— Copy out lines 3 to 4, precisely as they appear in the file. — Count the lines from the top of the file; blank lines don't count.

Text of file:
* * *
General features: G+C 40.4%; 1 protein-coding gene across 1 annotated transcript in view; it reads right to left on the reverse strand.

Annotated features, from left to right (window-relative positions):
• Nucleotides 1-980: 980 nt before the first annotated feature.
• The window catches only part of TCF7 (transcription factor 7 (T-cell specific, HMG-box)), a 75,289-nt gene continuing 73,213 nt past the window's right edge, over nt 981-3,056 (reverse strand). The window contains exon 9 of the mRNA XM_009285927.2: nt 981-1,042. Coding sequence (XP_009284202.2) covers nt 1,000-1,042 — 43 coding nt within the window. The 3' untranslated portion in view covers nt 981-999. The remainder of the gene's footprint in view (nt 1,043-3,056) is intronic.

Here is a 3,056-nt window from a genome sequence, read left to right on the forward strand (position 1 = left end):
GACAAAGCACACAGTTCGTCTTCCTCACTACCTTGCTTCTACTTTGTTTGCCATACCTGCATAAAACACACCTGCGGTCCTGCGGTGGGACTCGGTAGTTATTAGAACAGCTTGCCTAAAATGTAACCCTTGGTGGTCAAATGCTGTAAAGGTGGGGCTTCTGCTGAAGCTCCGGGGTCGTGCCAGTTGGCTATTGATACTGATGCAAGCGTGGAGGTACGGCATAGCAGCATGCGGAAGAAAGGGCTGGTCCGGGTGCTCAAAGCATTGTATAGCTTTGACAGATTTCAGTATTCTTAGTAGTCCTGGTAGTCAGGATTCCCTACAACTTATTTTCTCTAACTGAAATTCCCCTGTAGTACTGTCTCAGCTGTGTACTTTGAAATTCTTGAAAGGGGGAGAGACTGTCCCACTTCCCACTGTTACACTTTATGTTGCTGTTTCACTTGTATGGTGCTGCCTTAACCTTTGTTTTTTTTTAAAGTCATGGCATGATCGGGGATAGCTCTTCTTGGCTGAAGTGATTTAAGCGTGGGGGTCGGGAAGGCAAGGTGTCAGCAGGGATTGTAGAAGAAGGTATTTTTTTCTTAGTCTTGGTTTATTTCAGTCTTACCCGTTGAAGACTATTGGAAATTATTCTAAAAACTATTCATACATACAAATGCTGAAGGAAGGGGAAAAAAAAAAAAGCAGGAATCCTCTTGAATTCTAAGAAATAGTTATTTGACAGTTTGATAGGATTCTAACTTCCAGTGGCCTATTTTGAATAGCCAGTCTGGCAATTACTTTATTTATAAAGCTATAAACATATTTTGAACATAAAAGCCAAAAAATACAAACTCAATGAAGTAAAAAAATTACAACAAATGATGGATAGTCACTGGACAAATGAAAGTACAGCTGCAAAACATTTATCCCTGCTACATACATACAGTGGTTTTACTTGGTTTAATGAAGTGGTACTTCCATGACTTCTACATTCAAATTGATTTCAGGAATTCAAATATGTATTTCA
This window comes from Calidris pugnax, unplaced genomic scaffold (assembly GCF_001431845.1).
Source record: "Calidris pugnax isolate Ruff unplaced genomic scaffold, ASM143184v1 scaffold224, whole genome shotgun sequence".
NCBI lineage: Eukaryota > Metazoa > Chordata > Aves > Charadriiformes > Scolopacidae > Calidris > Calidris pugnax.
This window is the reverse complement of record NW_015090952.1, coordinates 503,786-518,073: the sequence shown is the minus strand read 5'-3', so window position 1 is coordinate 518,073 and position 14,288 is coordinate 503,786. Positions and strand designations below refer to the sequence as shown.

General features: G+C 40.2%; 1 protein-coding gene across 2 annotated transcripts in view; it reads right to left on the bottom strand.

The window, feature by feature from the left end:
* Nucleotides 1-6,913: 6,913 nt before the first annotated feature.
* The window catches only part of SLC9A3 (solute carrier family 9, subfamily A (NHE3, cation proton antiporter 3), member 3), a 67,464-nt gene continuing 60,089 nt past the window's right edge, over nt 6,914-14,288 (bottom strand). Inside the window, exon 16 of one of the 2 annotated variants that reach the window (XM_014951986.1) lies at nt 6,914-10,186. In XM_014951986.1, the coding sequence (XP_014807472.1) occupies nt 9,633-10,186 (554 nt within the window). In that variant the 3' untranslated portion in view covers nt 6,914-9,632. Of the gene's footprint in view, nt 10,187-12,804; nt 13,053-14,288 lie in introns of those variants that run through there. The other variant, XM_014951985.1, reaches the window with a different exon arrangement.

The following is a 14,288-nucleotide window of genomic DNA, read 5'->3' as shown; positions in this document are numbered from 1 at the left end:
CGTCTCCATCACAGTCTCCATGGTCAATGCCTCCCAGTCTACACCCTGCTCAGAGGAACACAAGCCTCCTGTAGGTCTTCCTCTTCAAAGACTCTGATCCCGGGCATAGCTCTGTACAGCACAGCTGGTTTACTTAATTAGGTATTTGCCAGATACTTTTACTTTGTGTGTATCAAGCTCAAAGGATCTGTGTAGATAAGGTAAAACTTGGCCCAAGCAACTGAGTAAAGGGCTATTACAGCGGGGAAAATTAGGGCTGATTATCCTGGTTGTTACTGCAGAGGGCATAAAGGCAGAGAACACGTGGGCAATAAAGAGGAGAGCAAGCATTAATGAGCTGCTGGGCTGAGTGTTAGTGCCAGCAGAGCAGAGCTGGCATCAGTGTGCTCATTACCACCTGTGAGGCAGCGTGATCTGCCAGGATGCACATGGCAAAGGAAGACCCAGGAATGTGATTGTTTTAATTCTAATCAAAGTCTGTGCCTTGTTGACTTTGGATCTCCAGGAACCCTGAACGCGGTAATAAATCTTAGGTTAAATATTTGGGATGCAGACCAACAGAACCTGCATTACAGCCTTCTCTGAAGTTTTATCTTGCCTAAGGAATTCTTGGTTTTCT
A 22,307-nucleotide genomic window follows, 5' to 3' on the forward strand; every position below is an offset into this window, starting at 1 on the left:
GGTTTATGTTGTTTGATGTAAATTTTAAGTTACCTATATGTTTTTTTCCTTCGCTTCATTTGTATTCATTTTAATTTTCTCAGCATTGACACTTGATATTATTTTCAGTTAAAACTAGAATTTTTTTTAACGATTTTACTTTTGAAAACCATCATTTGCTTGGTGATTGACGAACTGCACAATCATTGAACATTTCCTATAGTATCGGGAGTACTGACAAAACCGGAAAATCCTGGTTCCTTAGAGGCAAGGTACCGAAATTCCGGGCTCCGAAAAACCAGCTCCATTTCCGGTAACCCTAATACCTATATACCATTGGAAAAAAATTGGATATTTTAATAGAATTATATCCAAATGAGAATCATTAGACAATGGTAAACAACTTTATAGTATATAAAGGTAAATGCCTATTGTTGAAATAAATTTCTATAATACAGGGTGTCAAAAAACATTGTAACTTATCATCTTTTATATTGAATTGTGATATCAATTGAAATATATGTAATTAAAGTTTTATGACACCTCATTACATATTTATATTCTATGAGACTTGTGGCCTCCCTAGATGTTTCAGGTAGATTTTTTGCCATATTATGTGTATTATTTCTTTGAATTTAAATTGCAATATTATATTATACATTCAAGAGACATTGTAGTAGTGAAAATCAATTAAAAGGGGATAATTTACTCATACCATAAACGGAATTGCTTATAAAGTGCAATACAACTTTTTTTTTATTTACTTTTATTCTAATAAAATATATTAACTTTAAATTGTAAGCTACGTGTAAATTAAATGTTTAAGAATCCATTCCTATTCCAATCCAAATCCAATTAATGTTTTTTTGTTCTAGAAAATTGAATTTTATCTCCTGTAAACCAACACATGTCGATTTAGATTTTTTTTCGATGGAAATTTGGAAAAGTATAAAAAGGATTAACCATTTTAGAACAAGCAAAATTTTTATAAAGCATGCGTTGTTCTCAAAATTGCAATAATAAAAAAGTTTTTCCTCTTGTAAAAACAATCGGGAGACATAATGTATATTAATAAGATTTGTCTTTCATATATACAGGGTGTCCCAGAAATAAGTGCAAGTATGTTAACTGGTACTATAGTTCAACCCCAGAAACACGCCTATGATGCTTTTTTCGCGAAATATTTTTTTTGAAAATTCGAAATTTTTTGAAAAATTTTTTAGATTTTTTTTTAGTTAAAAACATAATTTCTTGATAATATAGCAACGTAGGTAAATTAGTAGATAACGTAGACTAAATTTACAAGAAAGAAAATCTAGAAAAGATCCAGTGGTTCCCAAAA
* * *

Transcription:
• Nucleotides 1-980: 980 nt before the first annotated feature.
• The window catches only part of TCF7 (transcription factor 7 (T-cell specific, HMG-box)), a 75,289-nt gene continuing 73,213 nt past the window's right edge, over nt 981-3,056 (reverse strand). The window contains exon 9 of the mRNA XM_009285927.2: nt 981-1,042. Coding sequence (XP_009284202.2) covers nt 1,000-1,042 — 43 coding nt within the window. The 3' untranslated portion in view covers nt 981-999. The remainder of the gene's footprint in view (nt 1,043-3,056) is intronic.